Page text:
Incomplete Written Contracts: Undescribable States of Nature
AbstractThis paper explores the extent to which the incompleteness of contracts can be attributed to their formal nature: the form, usually written, that contracts are required to take to be enforceable in a court of law by legal prescription, common practice, or simply the contracting parties' will. We model the formal nature of state-contingent contracts as the requirement that the mapping from states of the world to the corresponding outcomes must be of an algorithmic nature. It is shown that such algorithmic nature, although by itself is not enough to generate incomplete contracts, when paired with a similar restriction on the contracting parties' selection process yields endogenously incomplete optimal contracts. Copyright 1994, the President and Fellows of Harvard College and the Massachusetts Institute of Technology.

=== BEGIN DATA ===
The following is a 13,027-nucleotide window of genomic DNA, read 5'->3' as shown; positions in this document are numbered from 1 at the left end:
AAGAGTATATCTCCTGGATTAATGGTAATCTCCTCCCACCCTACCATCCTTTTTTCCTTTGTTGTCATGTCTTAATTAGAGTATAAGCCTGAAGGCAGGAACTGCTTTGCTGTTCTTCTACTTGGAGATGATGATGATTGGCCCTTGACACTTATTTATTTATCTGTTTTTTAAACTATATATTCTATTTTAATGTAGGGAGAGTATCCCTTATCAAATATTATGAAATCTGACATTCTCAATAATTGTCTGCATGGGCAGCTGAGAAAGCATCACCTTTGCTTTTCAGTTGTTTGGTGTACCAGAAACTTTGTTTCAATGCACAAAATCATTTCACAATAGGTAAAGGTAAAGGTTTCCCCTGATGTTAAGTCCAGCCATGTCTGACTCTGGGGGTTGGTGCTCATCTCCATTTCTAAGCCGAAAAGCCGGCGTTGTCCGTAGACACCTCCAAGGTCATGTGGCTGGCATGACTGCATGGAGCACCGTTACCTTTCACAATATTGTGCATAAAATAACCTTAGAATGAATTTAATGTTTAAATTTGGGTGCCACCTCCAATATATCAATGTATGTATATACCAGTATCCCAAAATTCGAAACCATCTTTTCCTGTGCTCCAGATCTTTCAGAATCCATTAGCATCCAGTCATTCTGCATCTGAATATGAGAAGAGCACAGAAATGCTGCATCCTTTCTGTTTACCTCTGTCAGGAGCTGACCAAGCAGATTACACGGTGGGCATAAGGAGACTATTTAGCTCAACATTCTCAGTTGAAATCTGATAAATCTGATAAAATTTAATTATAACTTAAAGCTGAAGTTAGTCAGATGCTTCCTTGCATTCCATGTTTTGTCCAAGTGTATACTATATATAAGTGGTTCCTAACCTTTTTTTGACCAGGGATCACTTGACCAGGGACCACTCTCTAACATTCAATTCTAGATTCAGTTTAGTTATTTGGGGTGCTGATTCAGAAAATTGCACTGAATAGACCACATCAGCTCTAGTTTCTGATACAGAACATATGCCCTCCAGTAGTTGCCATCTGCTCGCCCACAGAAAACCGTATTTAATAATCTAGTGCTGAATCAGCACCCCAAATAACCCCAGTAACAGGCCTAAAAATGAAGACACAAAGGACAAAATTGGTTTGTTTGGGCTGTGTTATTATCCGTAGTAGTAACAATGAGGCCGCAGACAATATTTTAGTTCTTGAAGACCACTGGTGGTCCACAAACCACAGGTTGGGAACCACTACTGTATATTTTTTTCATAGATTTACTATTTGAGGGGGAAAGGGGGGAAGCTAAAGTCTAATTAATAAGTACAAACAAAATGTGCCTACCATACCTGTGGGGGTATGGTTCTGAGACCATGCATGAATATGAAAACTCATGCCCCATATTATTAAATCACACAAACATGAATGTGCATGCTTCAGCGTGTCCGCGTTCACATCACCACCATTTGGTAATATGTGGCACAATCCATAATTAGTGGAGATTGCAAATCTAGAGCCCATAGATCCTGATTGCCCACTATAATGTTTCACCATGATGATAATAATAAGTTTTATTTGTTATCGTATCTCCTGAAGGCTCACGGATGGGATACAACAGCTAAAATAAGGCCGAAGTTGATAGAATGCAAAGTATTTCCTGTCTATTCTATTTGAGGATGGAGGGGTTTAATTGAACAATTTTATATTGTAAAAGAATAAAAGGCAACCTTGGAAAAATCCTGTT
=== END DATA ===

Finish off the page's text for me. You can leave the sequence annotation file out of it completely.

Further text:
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Bibliographic InfoPaper provided by Cambridge - Risk, Information & Quantity Signals in its series Papers with number 183.
Length: 44 pages
Date of creation: 1993
Date of revision:
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Postal: UNIVERSITY OF CAMBRIDGE, RESEARCH PROJECT ON RISK, INFORMATION AND QUANTITY SIGNALS IN ECONOMICS(E.S.R.C.), DEPARTMENT OF APPLIED ECONOMICS, SIDGWICK AV. CAMBRIDGE CB3 9DEDE U.K..
Web page: http://www.econ.cam.ac.uk/
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game theory ; contracts ; economic analysis;
Other versions of this item:
- Anderlini, Luca & Felli, Leonardo, 1994. "Incomplete Written Contracts: Undescribable States of Nature," The Quarterly Journal of Economics, MIT Press, vol. 109(4), pages 1085-1124, November.
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